We’re still waiting for The Beatles to finally start selling the back-catalog online, but the band looks set to take one more step in that direction Thursday. Their *Apple* Corps label and MTV will announce “an exclusive agreement to develop a global music project” at 10 a.m. eastern time (2pm UK) — and a number of people expect that the Fab Four’s tunes will be included in the Rock Band video game.
MTV owns Rock Band developer Harmonix and PR staff for the game are listed on the announcement invitation. It seems likely that, though Beatles tracks still aren’t available for legal download, fans will get to channel Liverpool’s finest via the game’s bundled drumkit, guitar and microphone. Such a deal may be a snub to Rock Band rival Guitar Hero – in June, FT.com reported *Apple* Corps was speaking with both Harmonix and Guitar Hero maker Activision (NSDQ: ATVI). Also expected at Thursday’s event: no less than MTVN (NYSE: VIA) CEO Judy McGrath, *Apple* Corp CEO Jeff Jones and MTV’s music unit president Van Toffler.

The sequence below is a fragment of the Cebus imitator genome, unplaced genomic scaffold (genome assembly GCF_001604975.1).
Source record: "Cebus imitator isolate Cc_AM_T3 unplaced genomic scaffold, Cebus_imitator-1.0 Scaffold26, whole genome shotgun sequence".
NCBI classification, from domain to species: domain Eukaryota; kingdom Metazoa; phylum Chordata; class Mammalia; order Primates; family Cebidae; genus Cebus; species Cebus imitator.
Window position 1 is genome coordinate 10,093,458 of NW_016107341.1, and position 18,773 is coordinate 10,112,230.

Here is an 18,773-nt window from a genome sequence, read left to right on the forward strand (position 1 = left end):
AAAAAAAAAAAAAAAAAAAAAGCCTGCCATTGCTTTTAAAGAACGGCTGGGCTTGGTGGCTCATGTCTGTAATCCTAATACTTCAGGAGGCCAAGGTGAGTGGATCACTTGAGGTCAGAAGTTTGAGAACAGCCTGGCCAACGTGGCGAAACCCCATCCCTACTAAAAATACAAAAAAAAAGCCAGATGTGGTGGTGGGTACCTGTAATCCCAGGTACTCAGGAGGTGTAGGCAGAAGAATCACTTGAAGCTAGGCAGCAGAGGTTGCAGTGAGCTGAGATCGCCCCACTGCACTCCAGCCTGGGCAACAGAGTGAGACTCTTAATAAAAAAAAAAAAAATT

Games with well-known tunes have proved to be particularly popular in the last couple of years, not only with gamers but with musicians, who are increasingly seeing the titles as new distribution outlets: Guitar Hero has done or is doing Aerosmith, Metallica and Hendrix editions, and Rock Band has done an AC/DC track pack. A Beatles edition, if released in time, could be a big Christmas hit with older gamers.
Update: WSJ cites several sources who confirm a Rock Band deal but are avoiding details. Hard to believe they wouldn’t launch for the 2008 holiday season but you never know.
FT.com’s original source estimated the license to be “several million dollars”. The Beatles’ archive could be one of the most valuable yet to be unleashed on the digital world but has so far been a hold-out, mired in a patchwork of rightsholders that include EMI, band members, Sony/ATV etc. Various lawsuits were settled last year, though, and Paul McCartney himself forecast the digital question would be solved in ’08. There’s still no retail component, but at least this rumored news suggests greater digital licensing flexibility.